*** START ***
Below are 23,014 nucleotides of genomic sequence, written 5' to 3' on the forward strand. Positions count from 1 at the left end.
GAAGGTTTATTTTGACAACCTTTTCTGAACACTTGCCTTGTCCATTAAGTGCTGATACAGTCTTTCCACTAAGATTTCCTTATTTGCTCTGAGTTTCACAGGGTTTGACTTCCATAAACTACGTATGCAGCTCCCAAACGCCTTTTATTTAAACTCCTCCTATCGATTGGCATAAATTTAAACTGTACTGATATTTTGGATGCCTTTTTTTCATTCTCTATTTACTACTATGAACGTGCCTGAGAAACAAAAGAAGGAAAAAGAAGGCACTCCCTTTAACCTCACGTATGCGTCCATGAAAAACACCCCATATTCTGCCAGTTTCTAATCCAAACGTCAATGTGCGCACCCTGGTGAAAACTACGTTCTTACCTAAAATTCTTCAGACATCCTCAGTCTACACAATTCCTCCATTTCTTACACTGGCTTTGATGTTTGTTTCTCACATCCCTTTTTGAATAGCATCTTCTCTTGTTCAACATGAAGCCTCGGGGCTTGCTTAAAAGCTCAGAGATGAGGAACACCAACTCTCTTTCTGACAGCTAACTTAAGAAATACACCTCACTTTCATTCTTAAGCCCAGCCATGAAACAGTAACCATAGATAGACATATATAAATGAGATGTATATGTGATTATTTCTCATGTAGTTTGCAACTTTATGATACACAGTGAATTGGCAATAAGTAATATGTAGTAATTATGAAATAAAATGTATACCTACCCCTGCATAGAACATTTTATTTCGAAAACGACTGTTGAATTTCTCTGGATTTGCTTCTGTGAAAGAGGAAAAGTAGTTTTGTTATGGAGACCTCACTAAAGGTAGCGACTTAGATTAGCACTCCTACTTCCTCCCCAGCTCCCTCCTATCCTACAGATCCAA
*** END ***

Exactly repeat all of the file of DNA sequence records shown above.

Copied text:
Below are 23,014 nucleotides of genomic sequence, written 5' to 3' on the forward strand. Positions count from 1 at the left end.
GAAGGTTTATTTTGACAACCTTTTCTGAACACTTGCCTTGTCCATTAAGTGCTGATACAGTCTTTCCACTAAGATTTCCTTATTTGCTCTGAGTTTCACAGGGTTTGACTTCCATAAACTACGTATGCAGCTCCCAAACGCCTTTTATTTAAACTCCTCCTATCGATTGGCATAAATTTAAACTGTACTGATATTTTGGATGCCTTTTTTTCATTCTCTATTTACTACTATGAACGTGCCTGAGAAACAAAAGAAGGAAAAAGAAGGCACTCCCTTTAACCTCACGTATGCGTCCATGAAAAACACCCCATATTCTGCCAGTTTCTAATCCAAACGTCAATGTGCGCACCCTGGTGAAAACTACGTTCTTACCTAAAATTCTTCAGACATCCTCAGTCTACACAATTCCTCCATTTCTTACACTGGCTTTGATGTTTGTTTCTCACATCCCTTTTTGAATAGCATCTTCTCTTGTTCAACATGAAGCCTCGGGGCTTGCTTAAAAGCTCAGAGATGAGGAACACCAACTCTCTTTCTGACAGCTAACTTAAGAAATACACCTCACTTTCATTCTTAAGCCCAGCCATGAAACAGTAACCATAGATAGACATATATAAATGAGATGTATATGTGATTATTTCTCATGTAGTTTGCAACTTTATGATACACAGTGAATTGGCAATAAGTAATATGTAGTAATTATGAAATAAAATGTATACCTACCCCTGCATAGAACATTTTATTTCGAAAACGACTGTTGAATTTCTCTGGATTTGCTTCTGTGAAAGAGGAAAAGTAGTTTTGTTATGGAGACCTCACTAAAGGTAGCGACTTAGATTAGCACTCCTACTTCCTCCCCAGCTCCCTCCTATCCTACAGATCCAA